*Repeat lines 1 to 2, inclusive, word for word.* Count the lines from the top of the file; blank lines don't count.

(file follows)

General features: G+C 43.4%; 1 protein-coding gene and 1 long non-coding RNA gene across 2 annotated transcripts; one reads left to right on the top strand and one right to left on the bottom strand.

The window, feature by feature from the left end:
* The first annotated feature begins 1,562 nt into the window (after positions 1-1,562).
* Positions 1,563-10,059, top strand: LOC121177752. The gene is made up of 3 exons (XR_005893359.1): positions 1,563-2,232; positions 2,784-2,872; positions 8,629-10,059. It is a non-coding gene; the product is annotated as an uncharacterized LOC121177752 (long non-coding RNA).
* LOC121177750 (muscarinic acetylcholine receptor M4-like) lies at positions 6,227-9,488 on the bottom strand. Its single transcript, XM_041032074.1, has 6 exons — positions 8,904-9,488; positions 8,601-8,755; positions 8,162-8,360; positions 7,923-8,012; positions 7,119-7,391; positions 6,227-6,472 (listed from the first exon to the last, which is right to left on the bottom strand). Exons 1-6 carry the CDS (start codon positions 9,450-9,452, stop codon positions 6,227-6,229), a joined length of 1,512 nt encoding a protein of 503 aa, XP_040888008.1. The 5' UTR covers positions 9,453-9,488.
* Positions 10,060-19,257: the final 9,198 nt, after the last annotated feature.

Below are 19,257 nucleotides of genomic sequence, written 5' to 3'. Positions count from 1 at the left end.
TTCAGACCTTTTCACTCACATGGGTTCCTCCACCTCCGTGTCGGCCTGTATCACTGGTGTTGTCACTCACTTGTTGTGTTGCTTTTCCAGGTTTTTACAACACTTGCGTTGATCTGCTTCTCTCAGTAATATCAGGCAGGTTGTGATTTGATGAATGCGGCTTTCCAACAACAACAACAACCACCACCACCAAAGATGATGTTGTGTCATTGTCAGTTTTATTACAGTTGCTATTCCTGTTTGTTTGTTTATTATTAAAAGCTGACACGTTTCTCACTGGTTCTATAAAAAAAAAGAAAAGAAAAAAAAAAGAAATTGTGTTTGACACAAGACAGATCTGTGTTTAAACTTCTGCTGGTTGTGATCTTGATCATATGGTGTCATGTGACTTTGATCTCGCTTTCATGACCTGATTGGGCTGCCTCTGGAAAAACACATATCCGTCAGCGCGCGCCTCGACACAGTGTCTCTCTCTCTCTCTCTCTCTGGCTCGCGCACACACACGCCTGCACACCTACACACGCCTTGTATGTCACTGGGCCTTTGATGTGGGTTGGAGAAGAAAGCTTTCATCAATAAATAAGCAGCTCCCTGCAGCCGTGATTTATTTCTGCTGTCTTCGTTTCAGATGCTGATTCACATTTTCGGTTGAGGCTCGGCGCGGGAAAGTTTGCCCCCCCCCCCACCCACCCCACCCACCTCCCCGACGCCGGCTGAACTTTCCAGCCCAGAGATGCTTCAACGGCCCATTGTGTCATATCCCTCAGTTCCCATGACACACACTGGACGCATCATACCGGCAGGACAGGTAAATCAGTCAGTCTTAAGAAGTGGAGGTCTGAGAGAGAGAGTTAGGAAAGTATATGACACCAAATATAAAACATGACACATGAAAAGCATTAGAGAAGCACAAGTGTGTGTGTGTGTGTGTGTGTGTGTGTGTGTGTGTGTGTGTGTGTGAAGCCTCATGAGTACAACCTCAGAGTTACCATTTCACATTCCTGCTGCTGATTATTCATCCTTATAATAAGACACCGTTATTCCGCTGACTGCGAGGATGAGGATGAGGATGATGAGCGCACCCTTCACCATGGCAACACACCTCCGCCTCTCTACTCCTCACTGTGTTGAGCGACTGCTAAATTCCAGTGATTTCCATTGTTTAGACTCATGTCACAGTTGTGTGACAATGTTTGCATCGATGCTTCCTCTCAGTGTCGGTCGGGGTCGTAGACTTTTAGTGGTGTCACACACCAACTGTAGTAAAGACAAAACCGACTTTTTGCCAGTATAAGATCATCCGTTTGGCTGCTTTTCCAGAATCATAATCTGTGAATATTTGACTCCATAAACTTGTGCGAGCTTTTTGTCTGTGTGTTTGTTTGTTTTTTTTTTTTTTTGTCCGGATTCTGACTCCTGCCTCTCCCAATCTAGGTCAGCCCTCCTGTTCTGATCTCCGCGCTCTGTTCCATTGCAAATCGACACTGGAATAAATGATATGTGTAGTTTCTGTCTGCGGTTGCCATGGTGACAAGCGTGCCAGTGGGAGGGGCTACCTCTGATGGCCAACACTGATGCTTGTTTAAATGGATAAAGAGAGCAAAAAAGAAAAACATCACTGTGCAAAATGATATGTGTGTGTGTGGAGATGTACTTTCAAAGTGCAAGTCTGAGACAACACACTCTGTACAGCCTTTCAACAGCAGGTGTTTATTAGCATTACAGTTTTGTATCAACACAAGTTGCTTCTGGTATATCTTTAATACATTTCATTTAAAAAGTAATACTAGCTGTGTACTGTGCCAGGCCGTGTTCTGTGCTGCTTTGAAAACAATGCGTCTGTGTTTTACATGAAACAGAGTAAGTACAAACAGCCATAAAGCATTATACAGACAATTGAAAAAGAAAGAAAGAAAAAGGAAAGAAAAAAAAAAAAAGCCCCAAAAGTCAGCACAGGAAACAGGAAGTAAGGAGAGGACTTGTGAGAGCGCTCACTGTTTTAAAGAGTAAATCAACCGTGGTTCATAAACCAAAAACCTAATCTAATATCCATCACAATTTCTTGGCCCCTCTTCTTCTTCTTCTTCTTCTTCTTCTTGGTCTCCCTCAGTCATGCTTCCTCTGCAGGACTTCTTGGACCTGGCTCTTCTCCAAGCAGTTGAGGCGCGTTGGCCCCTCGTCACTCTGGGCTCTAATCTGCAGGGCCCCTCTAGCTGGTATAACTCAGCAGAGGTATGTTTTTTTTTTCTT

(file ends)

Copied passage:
General features: G+C 43.4%; 1 protein-coding gene and 1 long non-coding RNA gene across 2 annotated transcripts; one reads left to right on the top strand and one right to left on the bottom strand.

The window, feature by feature from the left end: